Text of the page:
The facility started in 2011 with about 15 people and currently employs 31, with plans of an expansion in 2016 that will result in hiring ten more people. Currah says the expansion will involve installing a third dryer capable of drying egg yolk and whole egg for the food industry.
Owners of egg processing and hatchery operations in the area are very pleased about PCI making something out of spinnings. “This material was a big waste for the local egg industry and yes, they are now getting paid for what they use to have to dump or pay to get rid of,” says Currah. “It’s worked out well for everyone.”
For its hard work in developing a new egg industry product and markets PCI won the Premier’s Award for Agri-food Innovation Excellence in late 2015. In Currah’s words, the achievement shows PCI’s commitment to helping the egg industry sustain a great future in southwestern Ontario. “Anytime you can take a waste product and find a use for it,” he says, “is great in the type of economy we have today.”
With a show of hands, about half of those listening to the presentation in Jake Kraayenbrink’s back 40 near Moorefield, Ont., confessed to having a smartphone of some sort.
That means that half of the crowd at that manure management demonstration would instantly be able to pinpoint their location at that particular moment, in that particular field, using the global positioning system (GPS) feature on their smartphone. It also means that they may be only a step away from utilizing precision agriculture to manage their manure.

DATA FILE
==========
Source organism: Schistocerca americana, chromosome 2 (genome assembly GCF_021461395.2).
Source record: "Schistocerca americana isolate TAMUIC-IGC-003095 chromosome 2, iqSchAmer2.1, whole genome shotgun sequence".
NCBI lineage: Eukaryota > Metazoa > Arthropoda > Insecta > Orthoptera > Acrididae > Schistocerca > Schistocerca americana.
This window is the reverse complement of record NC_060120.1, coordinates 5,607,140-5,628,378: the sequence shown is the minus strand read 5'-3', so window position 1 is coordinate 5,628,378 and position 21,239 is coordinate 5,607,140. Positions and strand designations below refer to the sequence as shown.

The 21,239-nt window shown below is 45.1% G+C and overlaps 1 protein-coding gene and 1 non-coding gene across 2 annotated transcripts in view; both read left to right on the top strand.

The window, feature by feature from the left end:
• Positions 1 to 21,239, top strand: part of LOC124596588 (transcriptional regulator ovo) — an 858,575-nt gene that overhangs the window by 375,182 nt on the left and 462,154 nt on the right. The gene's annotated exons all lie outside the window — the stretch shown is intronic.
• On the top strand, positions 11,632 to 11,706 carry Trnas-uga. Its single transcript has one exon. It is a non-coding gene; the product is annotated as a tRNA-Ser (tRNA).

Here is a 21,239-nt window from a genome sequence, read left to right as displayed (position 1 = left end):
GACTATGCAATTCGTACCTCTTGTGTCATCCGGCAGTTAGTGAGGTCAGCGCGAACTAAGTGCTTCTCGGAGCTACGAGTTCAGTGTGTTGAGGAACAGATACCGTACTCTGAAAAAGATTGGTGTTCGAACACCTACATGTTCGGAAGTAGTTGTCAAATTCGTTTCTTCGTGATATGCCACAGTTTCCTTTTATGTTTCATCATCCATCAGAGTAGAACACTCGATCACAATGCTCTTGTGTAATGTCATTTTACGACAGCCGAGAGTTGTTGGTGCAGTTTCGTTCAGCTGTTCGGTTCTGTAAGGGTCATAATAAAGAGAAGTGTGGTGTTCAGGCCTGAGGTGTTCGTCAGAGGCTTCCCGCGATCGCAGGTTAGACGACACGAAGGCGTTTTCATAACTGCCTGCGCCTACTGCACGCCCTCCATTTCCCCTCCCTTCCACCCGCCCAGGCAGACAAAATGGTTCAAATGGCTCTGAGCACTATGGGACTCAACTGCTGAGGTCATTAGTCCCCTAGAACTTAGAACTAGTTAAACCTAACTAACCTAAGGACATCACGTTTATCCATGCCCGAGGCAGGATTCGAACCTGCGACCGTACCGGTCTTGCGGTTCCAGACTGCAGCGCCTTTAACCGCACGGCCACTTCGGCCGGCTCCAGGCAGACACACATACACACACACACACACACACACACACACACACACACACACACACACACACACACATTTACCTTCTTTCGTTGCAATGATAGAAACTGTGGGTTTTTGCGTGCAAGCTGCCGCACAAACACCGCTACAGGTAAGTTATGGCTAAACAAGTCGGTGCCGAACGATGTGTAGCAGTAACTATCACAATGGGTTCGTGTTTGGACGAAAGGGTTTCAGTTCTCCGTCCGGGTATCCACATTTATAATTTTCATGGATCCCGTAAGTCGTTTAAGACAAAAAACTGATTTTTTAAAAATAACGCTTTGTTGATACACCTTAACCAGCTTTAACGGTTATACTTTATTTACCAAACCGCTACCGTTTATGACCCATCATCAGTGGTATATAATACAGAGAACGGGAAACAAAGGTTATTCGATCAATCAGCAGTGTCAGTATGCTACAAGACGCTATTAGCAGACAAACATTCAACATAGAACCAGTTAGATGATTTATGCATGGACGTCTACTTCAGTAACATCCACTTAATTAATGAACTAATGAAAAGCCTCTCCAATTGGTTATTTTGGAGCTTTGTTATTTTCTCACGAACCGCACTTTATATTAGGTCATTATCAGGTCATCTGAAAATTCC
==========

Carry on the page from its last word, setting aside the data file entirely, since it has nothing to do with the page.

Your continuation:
But what exactly is precision agriculture?
Simply put, it is farming by the inch instead of the acre. It is achieved by using satellite and sensor data in conjunction with computer software to map and manage field data and to generate distinct records for every field of the farm. The goal is to better manage resources.
The most common tool to achieve this is GPS technology, used on field equipment to accurately steer and control applications based on the position of the equipment in the field. Every operation done by the equipment can be mapped and managed as a business management tool.
“It’s pretty cool technology,” Larry Prong, GPS specialist with Premier Equipment in Elmira, Ont., told farmers. “It’s starting to become the norm to sell GPS equipment with new tractors.”